Terence Davies coaxes an astonishing performance from Rachel Weisz in The Deep Blue Sea, a heartbreaking, sumptuous and tremendously moving adaptation of Terrence Rattigan’s great play of the same name. Rattigan’s theatrical explorations of class and sex have made for rich film adaptations, most notably The Browning Version, Separate Tables, The Winslow Boy and The Prince and the Showgirl. Rattigan, given the discriminatory criminalisation of homosexuality in England (his frequent collaborator, the closeted director Anthony Asquith, was the progeny of the man who signed Oscar Wilde’s arrest warrant) chose to primarily reflect on gay issues and culture by utilizing a critical dramatic look at the often troubled lives of straight couples.
Nowhere is this more powerfully rendered than in The Deep Blue Sea, which Davies has adapted with considerable homage to the play’s tone and themes while using the source as a springboard for his own unique approach to affairs of the heart. (While Davies oddly reduces the role and importance of the play’s one clearly gay character, one suspects he did this to focus more prominently on the trinity of its central characters.)
Davies might well be one of the most important living British filmmakers. Working in a classical style with indelible compositions, creating a rhythm through little, no or very slow camera moves and infusing his work with a humanity seldom rivalled, Davies recognizes the importance of cinema as poetry – or rather, using the poetry of cinema to create narrative that is truly experiential. (I doubt any audience member will forget the haunting underground tracking shot during the Blitz – as evocative to the eye, ear and mind as anything I’ve seen.) I’d go so far as saying that Davies might well be the heir apparent to film artists like Alexander Dovzhenko and Sergei Paradjanov – exploiting the poetic properties of cinema in all the best ways.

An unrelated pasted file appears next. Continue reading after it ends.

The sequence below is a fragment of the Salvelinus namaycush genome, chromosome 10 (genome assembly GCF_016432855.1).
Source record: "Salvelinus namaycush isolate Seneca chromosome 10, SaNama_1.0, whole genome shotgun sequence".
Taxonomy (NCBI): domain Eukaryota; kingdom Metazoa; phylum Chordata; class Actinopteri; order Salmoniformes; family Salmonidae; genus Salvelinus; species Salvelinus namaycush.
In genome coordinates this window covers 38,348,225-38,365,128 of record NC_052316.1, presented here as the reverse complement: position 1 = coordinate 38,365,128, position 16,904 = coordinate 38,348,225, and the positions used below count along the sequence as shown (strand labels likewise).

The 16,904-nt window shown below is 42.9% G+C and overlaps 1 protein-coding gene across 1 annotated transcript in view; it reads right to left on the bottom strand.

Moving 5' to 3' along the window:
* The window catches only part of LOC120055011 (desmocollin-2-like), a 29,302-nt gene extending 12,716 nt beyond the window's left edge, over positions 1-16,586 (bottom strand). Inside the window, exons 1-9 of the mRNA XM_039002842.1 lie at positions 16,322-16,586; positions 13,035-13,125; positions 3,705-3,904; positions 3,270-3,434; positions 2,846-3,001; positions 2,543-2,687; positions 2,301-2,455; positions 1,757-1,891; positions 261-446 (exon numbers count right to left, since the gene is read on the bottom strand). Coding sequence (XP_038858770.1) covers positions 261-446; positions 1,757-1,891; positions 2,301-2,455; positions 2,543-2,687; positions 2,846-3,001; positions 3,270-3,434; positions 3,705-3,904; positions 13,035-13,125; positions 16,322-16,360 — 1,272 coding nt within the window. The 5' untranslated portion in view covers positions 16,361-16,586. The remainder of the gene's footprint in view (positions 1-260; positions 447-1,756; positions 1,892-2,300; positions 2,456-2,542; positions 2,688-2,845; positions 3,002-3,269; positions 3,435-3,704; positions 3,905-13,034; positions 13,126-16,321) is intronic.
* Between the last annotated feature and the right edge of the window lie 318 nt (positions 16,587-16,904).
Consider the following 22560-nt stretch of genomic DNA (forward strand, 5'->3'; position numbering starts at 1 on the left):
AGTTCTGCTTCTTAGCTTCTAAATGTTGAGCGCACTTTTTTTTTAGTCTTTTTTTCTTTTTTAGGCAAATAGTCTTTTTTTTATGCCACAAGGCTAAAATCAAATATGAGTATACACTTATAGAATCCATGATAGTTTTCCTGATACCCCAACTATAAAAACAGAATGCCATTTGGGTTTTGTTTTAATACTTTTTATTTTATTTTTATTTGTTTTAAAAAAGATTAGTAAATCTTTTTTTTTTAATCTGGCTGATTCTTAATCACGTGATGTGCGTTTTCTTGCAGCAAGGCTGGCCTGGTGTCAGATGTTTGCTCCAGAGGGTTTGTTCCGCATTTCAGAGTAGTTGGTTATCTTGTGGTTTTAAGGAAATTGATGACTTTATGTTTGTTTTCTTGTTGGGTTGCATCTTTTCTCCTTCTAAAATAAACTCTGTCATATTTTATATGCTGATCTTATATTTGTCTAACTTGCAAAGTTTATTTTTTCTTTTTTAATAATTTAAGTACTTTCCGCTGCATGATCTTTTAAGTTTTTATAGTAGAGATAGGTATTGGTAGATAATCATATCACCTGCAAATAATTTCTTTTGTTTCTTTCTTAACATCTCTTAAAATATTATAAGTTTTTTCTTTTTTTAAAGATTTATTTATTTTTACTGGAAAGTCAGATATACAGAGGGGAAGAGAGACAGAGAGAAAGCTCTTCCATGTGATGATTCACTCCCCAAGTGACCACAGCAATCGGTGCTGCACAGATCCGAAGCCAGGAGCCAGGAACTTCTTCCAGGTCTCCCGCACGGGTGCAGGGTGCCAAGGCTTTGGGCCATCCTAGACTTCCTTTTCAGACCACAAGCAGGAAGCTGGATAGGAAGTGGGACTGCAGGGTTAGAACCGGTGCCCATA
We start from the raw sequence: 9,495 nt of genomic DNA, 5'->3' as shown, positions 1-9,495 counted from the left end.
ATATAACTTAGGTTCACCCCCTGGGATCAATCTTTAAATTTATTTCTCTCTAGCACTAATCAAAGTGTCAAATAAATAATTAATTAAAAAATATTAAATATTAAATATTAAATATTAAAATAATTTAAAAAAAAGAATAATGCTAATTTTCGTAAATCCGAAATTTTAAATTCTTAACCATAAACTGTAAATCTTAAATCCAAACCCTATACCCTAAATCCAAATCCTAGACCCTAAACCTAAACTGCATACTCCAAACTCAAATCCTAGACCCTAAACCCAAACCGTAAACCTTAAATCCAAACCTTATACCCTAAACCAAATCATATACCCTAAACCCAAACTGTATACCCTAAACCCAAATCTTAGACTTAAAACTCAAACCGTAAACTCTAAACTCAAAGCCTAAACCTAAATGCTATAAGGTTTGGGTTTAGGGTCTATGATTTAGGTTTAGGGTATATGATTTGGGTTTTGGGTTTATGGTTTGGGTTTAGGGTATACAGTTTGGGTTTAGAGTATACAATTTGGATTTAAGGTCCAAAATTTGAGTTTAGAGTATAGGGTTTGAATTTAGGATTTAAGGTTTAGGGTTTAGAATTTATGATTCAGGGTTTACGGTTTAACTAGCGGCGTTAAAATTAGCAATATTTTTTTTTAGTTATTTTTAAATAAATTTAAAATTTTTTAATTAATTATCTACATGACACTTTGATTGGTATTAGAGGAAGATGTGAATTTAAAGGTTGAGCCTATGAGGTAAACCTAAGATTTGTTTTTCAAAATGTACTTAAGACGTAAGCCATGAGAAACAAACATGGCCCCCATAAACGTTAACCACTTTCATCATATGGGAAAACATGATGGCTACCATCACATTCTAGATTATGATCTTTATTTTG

Here we feel and experience the tragic tale of Hester (Weisz), who leaves her much older, though loving husband, the respected judge Sir William (Simon Russell) when she meets the handsome, charming Freddie (Tom Hiddlestone), a former RAF pilot who allows her the joys of sex for the first time in her life. Alas, Freddie’s a bit of a rake and soon tires of domesticity, and Hester is driven to seriously contemplating suicide. Sir William wishes desperately to have her back. The eternal dilemma is that Freddie doesn’t love Hester as much as she’d like, nor does Hester feel as much love for Sir William as he does for her.
The triangle is played out with Davies’s trademark style and a welcome return to pubs thick with smoke and filled with songs sung by its inebriated denizens. Harking back to Distant Voices, Still Lives, the songs here are not so much a counterpoint to the drudgery of the characters’ lives as something indicative of an overwhelming malaise born out of repression and class.
Davies dazzles and moves us with his humanity and artistry. It doesn’t take much to give over to his stately pace, and when we do, we’re drawn into a world that can only exist on a big screen, while at the same time providing a window on the concerns of days gone by that are more prevalent in our contemporary world than most of us would care to admit.
* * *
Keyhole (2011) ****
Full disclosure: I produced Guy Maddin’s first three feature films, lived with him as a roommate (I was Oscar Madison to his Felix Unger – Neil Simon’s The Odd Couple sprang miraculously to life on the top two floors of a ramshackle old house near Winnipeg’s Little Italy district), continue to love him as one of my dearest friends and consider his brilliant screenwriting partner George E. Toles to be nothing less than my surrogate big brother.
Most importantly, I am one of Maddin’s biggest fans and refuse to believe I am not able to objectively review his work. Objectively, then, allow me to declare that I loved Keyhole. What’s not to love? Blending Warner Brothers gangster styling of the 30s, film noir of the 40s and 50s, Greek tragedy, Sirk-like melodrama and odd dapplings of Samuel Beckett’s Endgame and Jean-Paul Sartre’s No Exit, it is, like all Maddin’s work, best designed to experience as a dream on film. Like Terence Davies, Maddin is one of the few living filmmakers who understands the poetic properties of cinema, and this, frankly, is to be cherished as much as any perfectly wrought narrative.
This is not to say narrative does NOT exist in Maddin’s work. If you really must, dig deep and you will find it. That, however, wouldn’t be very much fun. One has a better time with Maddin’s pictures just letting them HAPPEN to you.